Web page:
Six Degrees of Separation from Daily Violence

800px-Boston_marathon_mile_25_050418_croppedWhen something terrible happens, we filter it through the lenses of our own lives. When I heard about the Boston Marathon bombing, I first thought of friends from Bowling Green, Kentucky.  Was Jeff running yesterday—with his wife and their young son cheering him at the finish?  Where were my three Boston-area cousins and families? Mel works for the power company just across the Charles River.  Was he there?

Most of us tend to play “six degrees of separation” when something like the Boston tragedy happens.

I ponder what is in the mind of some person or group who brings violence to an event that celebrates humanity.  Colorful flags from more than fifty countries flanked the viewing stands at the finish line, celebrating the runners who came to Boston from around the world.

As a journalist, I’m curious about the events and substantially more curious about how events are reported.  I am filled with questions, like:

  • Was this a homegrown terrorist on tax day near the site of the Boston Tea Party?
  • Was it just a steam explosion caused by some malfunction in the infrastructure?
  • Or was this part of a larger plot from terrorists abroad?

Like most of my species, I’m drawn to that last question.  Is this part of a larger plot?  With 9/11 as our frame of reference, it’s difficult not to gravitate toward that conclusion.

I am so sorry for the families of those killed and injured. It is a terrible thing that happened on a beautiful spring afternoon in one of our treasured American cities. Watching the media coverage,  I cannot help but be reminded of something that happened to me when I was an inexperienced reporter.

My job was interviewing an American diplomat who was stationed in the Middle East. She was back in her home town, shortly after the American hostages were released  by Iran. This was the news story of that period.  Americans held hostage for 444 days and released as soon as Ronald Wilson Reagan became President of the United States in January 1981.

I asked this woman, who had spent much of the last decade of her life assigned to the Middle East, how she felt about the hostage release?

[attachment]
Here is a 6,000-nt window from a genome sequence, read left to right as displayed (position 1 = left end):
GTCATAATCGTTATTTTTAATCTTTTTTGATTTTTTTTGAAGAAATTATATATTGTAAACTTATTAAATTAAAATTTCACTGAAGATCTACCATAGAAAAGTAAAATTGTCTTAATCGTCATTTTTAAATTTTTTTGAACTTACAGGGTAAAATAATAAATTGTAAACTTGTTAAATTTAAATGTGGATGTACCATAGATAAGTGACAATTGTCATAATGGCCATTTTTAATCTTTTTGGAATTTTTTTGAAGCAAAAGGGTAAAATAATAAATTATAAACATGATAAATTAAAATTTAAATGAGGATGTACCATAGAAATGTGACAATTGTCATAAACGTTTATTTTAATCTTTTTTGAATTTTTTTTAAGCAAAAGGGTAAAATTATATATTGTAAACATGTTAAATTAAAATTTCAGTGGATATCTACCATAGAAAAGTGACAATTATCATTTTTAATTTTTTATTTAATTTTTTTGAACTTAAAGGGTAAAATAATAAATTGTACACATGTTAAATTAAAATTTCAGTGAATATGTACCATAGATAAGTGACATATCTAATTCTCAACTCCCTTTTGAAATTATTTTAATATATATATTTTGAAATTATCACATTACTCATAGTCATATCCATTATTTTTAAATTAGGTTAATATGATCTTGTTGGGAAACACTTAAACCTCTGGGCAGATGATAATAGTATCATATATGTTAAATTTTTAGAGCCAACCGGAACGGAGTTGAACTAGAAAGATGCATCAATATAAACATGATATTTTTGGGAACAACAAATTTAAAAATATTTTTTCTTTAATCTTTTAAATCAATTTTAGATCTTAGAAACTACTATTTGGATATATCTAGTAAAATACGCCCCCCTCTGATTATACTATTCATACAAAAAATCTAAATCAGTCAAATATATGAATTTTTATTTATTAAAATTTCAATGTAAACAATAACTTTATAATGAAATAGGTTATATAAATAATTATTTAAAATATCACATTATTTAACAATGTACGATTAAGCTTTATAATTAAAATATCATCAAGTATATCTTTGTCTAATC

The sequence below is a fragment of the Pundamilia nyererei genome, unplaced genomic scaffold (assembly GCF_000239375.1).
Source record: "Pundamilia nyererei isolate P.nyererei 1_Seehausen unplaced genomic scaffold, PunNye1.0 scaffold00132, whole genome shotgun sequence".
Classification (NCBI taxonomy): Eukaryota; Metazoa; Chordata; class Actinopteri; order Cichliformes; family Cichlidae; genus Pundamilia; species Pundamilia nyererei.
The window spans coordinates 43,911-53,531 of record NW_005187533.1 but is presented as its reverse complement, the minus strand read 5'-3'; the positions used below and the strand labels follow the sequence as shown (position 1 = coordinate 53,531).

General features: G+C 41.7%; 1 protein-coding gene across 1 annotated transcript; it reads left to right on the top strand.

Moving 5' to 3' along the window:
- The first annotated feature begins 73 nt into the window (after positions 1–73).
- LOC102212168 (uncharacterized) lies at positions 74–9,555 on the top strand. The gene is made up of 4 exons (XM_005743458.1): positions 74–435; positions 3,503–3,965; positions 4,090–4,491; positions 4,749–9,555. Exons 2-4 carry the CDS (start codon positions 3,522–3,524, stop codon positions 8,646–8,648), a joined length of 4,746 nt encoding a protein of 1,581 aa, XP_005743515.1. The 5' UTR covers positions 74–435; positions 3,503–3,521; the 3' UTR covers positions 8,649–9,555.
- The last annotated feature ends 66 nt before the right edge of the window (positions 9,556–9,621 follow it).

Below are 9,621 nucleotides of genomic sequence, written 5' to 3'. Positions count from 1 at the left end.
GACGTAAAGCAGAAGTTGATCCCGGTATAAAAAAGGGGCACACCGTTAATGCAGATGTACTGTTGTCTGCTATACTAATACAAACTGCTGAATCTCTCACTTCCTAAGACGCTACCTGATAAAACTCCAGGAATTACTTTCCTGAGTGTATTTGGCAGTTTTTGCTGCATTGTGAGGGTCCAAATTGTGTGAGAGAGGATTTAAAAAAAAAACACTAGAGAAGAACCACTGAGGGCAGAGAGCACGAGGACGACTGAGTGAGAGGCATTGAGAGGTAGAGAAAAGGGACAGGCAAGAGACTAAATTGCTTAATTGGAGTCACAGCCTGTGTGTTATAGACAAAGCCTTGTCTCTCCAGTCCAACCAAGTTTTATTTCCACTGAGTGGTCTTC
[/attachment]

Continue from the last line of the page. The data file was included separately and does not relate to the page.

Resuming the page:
To my astonishment, she rolled her eyes and said something like, “The hostage situation should be a wake-up call for Americans. The rest of the world lives under the daily threat of violence, and we are soft.”  She went on to explain how many countries experienced violence at weddings, funerals, and on the bus going to work.

That day, my 23-year-old rose-colored glasses became a little clearer.  This diplomat saw me as naïve and arrogant and made that clear.

While I  am deeply saddened by the violence of yesterday in Boston, I ponder that in context of what happens in the rest of the world every day. Shouldn’t Americans be long past the point of bewilderment by violence on our home turf?

Just this morning I culled these headlines off the Internet — “Violence returns to Somalia as 19 are killed;” “15 killed, over 45 injured in suicide blast in NW Pakistan;” “Nigeria Christian groups threaten retaliation;” and, “In Venezuela, 4 dead in post-election violence.”  Need I go on?

I am frustrated with a media that excludes other news stories for wall-to-wall coverage on this.

I am frustrated with the news channels that feature the same horrific video B-roll over and over.

I am frustrated with our collective impatience with new information and our rush to judgment.  JFK Library involved?  Saudi man held? World conspiracy?

My point is this: we live in a violent world. Let’s temper our reactions until we know what happened. Let’s let the police and federal officials do their jobs.

Our grandparents lived through a world war in which millions of people died and more were injured. In times of turmoil, we can look to their example of, as the Brits say, keep calm and carry on. I’m not suggesting we all start rolling rubber bands or tinfoil; what I am saying is that we resist a violent world by bettering our own communities. Find something in your community that needs doing. And perhaps, turn off the television until we know the real story.

Contributor Amy McVay Abbott is an Indiana writer whose column “The Raven Lunatic” runs in a dozen newspapers and magazines.  Follow her on Twitter at@ravenonhealth, at her web-site or as Bernadine Spitzsnogel on Open Salon. She likes to hear from readers at

  • Therese Baronowsky-Asher

    Poignant insight and a voice of reason, Amy. Why ask, “Why me?” Rather ask, “Why not me?” We Americans are not so special as we like to think.

  • Joan Haskins

    I am heartbroken by the events in Boston. I continue to be heartbroken by all the senseless deaths around the world.
    Excellent piece, Amy.

  • Amy, I, too, am tired of the same news coverage over and over and the rush to judgement. None of us knows what, when or how those brothers became killers, so it would behoove us all to reserve judgement until all of the information has seen the light of day.

    I was heartened to read your piece today. Not all journalists are headline huggers.

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